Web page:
Transparent Language – Learn Italian Now review

and other languages, for that matter
Photo of Transparent Language – Learn Italian Now

Once you reach the age of 12 or so, learning a new language becomes progressively harder. Various techniques have been employed to help make the process easier, including audio and video tapes and structured evening classes, but usually the most effective method is simply to go and live in the relevant country for a few months and force yourself to learn.

But if that’s a bit extreme (Italy in summer? Doesn’t sound too extreme to us…), then this piece of software offers a practical alternative. It uses the tried and tested method of dumping you in at the deep end – real conversation – without messing around with grammar rules and construction first. This may seem counter-intuitive, but it’s how we learn our first language, so it makes sense. After all, we start using verbs, nouns and adjectives years before we understand their classification.

What you get in this package, then, is a selection of videos built around the theme of two people who are creating a travel guide to Italy. The videos show them travelling around the country, talking to each other and to other people. The transcript of their conversations is shown underneath the video window and there’s a translation below this. You can skip forwards and backwards, repeat sections of the passage, concentrate on the meanings of individual words and phrases and so on. The acting’s not great but the conversation is mildly amusing at times.

While you investigate these videos, you’re picking up knowledge about the language. That’s the idea, anyway, and it seems to work. Words start to stick in your mind after an hour or so, although it’s a long way from recognising a few words to full sentence construction. That will take much longer, and to get to that stage you will have to understand clauses, tenses and the practicalities of sentence construction. Learn Italian Now does include this information, but many of the language’s nuances, especially exceptions to the masculine / feminine / singular / plural rules will only come with experience and practice.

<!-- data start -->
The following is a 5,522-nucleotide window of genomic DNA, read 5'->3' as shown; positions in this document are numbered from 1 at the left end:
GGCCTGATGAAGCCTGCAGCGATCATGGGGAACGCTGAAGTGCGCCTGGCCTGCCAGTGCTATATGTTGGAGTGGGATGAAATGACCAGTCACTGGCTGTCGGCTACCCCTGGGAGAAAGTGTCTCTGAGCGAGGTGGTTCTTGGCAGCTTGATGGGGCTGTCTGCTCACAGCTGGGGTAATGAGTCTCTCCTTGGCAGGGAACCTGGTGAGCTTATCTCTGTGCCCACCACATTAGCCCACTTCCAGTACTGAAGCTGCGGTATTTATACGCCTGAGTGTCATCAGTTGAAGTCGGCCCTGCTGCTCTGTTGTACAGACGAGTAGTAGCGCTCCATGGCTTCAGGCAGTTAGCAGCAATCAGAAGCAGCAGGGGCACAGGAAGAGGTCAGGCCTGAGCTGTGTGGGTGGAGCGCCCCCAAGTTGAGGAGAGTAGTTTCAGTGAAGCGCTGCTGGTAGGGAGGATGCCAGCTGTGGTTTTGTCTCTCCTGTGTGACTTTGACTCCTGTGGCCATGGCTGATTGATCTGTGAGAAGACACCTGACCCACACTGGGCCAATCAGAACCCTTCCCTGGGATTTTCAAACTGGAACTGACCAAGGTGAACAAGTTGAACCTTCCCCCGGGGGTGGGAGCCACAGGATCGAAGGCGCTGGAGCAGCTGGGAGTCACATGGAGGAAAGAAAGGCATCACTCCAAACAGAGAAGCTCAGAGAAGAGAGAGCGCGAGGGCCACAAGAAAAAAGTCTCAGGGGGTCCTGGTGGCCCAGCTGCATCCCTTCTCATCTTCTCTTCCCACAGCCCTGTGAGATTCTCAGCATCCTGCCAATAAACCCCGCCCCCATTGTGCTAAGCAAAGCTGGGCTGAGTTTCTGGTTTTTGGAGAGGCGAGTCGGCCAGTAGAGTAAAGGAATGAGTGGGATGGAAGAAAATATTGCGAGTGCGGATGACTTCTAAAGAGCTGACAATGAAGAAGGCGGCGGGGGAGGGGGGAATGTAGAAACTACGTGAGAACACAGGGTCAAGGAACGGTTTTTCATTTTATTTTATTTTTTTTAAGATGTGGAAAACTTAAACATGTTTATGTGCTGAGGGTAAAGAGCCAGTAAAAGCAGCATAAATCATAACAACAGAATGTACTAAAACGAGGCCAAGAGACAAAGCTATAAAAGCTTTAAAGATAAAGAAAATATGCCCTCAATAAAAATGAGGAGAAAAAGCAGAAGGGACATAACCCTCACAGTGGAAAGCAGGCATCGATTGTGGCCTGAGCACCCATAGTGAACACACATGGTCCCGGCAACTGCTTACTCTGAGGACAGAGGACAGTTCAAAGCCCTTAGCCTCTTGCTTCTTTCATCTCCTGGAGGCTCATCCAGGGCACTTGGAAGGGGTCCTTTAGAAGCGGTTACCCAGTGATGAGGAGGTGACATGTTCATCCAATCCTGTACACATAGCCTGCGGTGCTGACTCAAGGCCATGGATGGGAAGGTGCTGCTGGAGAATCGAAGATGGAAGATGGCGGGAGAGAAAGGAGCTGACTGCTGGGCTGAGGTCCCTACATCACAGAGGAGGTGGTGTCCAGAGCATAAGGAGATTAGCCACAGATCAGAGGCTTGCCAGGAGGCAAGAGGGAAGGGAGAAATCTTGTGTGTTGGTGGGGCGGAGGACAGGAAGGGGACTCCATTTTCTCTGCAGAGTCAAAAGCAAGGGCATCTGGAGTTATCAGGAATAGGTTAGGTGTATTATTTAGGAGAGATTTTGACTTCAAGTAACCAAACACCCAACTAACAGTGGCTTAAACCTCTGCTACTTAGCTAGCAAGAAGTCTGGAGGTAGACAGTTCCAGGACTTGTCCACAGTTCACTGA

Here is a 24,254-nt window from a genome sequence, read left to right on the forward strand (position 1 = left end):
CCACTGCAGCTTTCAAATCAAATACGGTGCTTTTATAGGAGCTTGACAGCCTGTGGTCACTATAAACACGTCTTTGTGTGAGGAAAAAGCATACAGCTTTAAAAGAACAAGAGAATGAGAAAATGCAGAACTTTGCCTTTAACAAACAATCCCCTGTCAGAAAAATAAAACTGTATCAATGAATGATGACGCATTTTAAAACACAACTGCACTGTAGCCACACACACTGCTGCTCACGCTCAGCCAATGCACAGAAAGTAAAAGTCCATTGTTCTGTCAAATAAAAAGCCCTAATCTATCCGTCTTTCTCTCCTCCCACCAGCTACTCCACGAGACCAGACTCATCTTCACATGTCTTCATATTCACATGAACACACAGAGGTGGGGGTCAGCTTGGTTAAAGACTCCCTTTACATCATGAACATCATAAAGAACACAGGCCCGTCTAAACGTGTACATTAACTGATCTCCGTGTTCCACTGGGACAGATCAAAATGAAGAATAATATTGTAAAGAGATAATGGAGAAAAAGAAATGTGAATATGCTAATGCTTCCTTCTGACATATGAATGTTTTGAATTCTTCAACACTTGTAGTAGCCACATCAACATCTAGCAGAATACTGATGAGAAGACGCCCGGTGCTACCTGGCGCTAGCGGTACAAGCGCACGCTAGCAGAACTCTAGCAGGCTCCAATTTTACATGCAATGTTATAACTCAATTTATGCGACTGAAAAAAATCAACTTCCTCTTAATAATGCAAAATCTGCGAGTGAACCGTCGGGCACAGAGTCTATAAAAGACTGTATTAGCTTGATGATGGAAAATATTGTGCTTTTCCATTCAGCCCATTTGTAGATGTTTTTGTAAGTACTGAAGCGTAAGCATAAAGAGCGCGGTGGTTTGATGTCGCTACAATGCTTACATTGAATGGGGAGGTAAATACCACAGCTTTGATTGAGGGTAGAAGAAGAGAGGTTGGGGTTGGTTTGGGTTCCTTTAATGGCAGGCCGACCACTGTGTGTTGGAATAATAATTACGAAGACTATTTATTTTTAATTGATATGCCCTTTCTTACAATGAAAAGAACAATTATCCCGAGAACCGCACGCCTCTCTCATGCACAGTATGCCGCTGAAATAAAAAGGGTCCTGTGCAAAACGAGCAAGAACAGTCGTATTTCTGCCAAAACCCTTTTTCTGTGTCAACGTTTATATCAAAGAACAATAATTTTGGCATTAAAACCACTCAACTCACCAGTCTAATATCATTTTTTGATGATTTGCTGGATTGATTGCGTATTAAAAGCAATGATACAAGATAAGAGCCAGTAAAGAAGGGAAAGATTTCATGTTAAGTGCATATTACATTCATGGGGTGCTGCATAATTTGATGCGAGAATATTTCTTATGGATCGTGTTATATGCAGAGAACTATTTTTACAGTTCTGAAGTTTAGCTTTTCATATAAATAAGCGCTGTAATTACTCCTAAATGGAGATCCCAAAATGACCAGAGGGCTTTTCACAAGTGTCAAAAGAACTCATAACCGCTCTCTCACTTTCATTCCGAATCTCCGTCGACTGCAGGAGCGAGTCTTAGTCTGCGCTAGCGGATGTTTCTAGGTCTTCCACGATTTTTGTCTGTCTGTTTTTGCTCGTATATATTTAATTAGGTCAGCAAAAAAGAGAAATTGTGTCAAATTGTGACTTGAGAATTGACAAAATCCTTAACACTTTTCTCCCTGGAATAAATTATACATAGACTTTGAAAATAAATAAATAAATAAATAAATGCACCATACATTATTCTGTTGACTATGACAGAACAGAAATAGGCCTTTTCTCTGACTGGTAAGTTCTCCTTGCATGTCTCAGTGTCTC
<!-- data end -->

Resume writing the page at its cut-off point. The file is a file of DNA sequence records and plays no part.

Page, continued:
As well as watching the videos, you have the chance to practice your pronunciation using a microphone. The software will show how accurately you can repeat words as they’re pronounced by a native speaker. There’s also a selection of games and puzzles based on language (the scoring system for these is a little strange), plus a multi-lingual word-processor in the box. And, once you’ve progressed far enough, you can take part in virtual conversations, playing the part of one of the participants in the videos.

If there’s a drawback to this kind of learning compared with actually being there, it’s that you miss out on the social aspects of language; much of Italian conversation is conducted with the hands. But with a bit of effort and a fair amount of time, you should at least be able to find your hotel room, take a taxi to the restaurant and order beer and pizza. Mi piace pizza…

Company: Transparent Language

Contact: 020 8805 1000

This is cheaper than most 'tape and book' language courses and arguably it's as least as effective. But the one thing that's not supplied is dedication, which you'll need if you're going to learn any new language. Don't expect to be able to speak fluent Italian (or Spanish, French, German, Swedish, etc. - there are loads of other languages available) within a week, but a couple of months of hard graft should make your next holiday a little more enjoyable.